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View Diary: Science Fiction: On earth climate and sustainability (10 comments)

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    Yeah, this story was a button-pusher all around, but I saw it as a triumphal story of a band of heroes, rather than an all-is-lost tragedy. Actually, I'm proud of the crew for being able to manage their personal emotions in service to their community. I think the crew is going to survive long enough to make it. I think the example of their leadership behavior will (as intended) move their brothers, earthside, to finally start pulling together.

    And, the final twist is a pointed reminder to Christians that the core of their faith is all about personal sacrifice. John 3:16 anybody? Even the timing of the post (on Christmas day on my blog) was symbolic. The story is a prayer for peace on earth among men of good will.

    This beats frequent historical precedents where crisis precipitates degeneration into the most primitive levels of personal-survival-at-any-cost behavior. Give us just a 48-hour blackout and stores will be looted. Frankly, I expect climate change to create sufficient regional famine, floods, and desertification that entire populations will take to violence against their better-off neighbors. It won't be pretty.

    We need to be constantly persuaded into the general acceptance of the fact that we are now facing a true-life end times scenario. Nothing else but such a shared stark realization will have sufficient capacity to provoke adequate transformations in our behaviors.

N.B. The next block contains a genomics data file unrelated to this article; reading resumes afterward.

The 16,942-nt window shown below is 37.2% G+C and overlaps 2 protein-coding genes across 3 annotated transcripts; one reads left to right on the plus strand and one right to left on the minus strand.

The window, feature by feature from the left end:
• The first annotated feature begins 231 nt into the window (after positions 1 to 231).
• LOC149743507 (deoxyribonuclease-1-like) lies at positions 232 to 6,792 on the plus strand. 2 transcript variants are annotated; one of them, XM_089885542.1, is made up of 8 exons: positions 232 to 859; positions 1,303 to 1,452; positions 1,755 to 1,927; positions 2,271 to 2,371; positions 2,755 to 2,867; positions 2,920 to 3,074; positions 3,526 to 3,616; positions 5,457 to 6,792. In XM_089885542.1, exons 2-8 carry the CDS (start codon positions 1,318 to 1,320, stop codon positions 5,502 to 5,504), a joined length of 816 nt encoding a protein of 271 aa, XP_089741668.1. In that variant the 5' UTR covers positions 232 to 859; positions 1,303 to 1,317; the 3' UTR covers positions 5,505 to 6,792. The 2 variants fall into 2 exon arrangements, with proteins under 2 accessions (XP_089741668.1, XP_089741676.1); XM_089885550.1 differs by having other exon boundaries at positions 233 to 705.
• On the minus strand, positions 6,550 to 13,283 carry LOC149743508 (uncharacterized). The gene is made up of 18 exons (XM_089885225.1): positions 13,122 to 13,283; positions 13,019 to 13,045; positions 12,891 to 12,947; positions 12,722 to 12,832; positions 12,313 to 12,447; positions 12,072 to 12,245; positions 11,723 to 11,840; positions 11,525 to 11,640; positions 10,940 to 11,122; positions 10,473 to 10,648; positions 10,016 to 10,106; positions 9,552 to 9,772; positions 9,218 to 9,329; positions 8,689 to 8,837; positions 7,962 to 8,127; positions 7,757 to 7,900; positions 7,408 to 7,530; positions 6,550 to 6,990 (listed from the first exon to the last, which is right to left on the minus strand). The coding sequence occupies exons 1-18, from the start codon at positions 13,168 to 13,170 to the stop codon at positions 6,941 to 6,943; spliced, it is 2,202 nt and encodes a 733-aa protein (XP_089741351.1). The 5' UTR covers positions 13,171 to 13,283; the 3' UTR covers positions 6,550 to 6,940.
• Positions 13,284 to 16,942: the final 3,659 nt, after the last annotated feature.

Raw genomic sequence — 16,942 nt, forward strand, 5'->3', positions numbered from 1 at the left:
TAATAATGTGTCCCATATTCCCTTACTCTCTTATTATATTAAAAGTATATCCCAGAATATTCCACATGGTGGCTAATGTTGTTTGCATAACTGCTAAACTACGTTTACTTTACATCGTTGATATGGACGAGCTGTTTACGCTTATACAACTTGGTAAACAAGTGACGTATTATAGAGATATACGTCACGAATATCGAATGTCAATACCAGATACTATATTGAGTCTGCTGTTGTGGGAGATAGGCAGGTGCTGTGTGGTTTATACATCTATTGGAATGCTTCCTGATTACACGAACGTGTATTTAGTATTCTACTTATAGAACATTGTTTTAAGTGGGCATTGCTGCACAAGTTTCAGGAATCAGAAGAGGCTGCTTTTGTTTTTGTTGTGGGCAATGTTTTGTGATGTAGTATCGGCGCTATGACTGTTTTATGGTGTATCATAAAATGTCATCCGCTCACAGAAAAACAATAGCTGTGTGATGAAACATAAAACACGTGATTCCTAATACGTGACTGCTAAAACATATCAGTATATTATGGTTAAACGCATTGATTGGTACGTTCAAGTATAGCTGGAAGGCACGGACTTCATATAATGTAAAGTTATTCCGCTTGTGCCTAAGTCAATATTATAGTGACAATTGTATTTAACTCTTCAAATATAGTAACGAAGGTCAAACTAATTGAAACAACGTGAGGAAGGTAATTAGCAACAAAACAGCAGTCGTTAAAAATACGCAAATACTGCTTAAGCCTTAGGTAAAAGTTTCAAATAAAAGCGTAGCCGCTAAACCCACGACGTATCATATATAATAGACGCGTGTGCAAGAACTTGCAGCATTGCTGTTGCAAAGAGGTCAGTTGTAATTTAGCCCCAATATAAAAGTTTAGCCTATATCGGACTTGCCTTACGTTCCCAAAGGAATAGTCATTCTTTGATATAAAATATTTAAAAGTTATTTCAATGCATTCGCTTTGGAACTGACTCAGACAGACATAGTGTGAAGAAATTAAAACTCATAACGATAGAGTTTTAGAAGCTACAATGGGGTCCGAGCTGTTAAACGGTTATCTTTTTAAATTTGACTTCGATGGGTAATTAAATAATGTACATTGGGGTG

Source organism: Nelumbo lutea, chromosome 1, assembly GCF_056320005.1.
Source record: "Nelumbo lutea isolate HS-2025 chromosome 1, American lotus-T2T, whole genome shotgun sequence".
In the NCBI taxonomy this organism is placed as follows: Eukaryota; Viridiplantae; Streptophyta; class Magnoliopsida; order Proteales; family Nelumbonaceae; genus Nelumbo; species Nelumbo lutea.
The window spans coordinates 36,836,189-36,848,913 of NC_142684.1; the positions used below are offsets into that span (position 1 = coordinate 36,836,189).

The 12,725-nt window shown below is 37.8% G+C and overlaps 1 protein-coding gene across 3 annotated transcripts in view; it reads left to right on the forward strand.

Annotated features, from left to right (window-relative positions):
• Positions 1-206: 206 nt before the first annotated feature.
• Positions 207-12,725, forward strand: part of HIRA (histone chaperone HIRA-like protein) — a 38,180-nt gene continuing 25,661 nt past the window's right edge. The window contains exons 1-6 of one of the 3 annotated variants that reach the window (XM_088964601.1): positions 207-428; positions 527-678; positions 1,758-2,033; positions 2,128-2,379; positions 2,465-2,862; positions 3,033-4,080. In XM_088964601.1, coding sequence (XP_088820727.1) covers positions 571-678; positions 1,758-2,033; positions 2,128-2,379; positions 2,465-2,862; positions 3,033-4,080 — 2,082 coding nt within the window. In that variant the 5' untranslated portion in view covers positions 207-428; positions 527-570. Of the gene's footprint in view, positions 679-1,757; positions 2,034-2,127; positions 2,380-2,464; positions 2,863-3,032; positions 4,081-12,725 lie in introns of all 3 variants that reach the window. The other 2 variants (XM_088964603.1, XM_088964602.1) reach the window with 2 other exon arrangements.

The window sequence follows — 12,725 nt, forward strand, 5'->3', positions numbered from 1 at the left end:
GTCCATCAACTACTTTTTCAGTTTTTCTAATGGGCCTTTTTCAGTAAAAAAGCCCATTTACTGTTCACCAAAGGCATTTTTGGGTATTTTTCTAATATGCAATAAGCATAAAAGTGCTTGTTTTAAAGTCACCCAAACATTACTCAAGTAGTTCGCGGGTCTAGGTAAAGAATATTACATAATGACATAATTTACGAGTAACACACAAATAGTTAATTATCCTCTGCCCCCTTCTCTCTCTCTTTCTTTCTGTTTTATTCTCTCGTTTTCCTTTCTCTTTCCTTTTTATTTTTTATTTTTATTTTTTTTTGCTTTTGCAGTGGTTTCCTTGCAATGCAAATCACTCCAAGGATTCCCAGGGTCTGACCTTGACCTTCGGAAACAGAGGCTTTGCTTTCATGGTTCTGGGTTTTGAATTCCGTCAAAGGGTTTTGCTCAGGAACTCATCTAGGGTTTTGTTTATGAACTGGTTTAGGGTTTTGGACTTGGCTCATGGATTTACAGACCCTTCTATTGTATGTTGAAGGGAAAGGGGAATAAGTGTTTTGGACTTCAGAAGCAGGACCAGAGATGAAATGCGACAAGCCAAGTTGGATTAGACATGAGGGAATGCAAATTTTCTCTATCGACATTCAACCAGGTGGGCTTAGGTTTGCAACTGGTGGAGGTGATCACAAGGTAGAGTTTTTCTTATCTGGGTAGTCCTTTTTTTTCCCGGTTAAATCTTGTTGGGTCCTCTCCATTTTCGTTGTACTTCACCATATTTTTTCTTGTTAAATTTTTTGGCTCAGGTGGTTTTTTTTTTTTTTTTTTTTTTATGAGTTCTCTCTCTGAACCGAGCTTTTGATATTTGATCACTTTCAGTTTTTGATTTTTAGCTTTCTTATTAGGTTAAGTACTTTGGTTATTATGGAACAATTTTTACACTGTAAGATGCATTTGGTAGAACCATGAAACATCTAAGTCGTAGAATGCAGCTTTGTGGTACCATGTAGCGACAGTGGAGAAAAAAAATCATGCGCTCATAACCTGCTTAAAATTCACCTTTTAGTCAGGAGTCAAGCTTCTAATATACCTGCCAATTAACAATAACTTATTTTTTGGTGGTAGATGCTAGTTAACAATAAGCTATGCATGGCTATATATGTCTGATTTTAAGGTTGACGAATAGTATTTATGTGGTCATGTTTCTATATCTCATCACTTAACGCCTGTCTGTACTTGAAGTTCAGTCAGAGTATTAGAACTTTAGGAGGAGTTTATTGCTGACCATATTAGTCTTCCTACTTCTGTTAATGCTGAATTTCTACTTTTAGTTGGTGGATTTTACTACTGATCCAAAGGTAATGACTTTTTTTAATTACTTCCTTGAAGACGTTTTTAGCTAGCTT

I believe that advances in energy generation, materials properties, data analysis, and social organizing will be sufficient to allow mankind to find solutions. It will be more a matter of shared purpose -->with a willingness to make personal sacrifices<-- that makes survival of of our species possible. Call me an optimist.

    We sometimes forget that not everyone shares the same emphasis on responsibility-to-self. Western civilizations tend to promote individual and private interests as primary. Even so, we tend to hold self-sacrificing heroes in the highest esteem. I would be interested to see how people more-comfortable with Oriental social-obligation cultures respond to the crew's decisions.

    Because our lives pass so quickly, compared to geologic and evolutionary time scales, we tend to not notice gradual changes. We remain complacent until we perceive a threat strong enough to motivate us to make changes and take risks. Truly, we tend to not think about things until we are involuntarily obliged to think about things.

    I agree that a uniting positive vision from our leaders is inspiring and vital to giving us meaning, hope, and direction. However, I learned in business that there was nothing like a good crisis to galvanize groups into incredible paroxysms of focused collaboration.

    There are several functional groups that collaborate in any productive organization. Not everyone will be a visionary leader, but strategic thinkers are critical. Another group of creative enablers invent the resources and tactical methods needed to achieve the vision. The bulk of the rest of us sometimes just hope for a better future. But it cannot arrive from passive expectation. We must get up and move -- sometimes willingly -- sometimes not.

    The drum I am banging has a suite of tones: 1) We must abandon nostalgic fantasies of better times past. 2) We must wake up now to the urgency of real and present dangers. 3) We must take the initiative to work together to create a better future.

    Blogging at - Find excerpts of essays, short stories, and books.

    by David Satterlee on Thu Dec 26, 2013 at 10:33:55 AM PST

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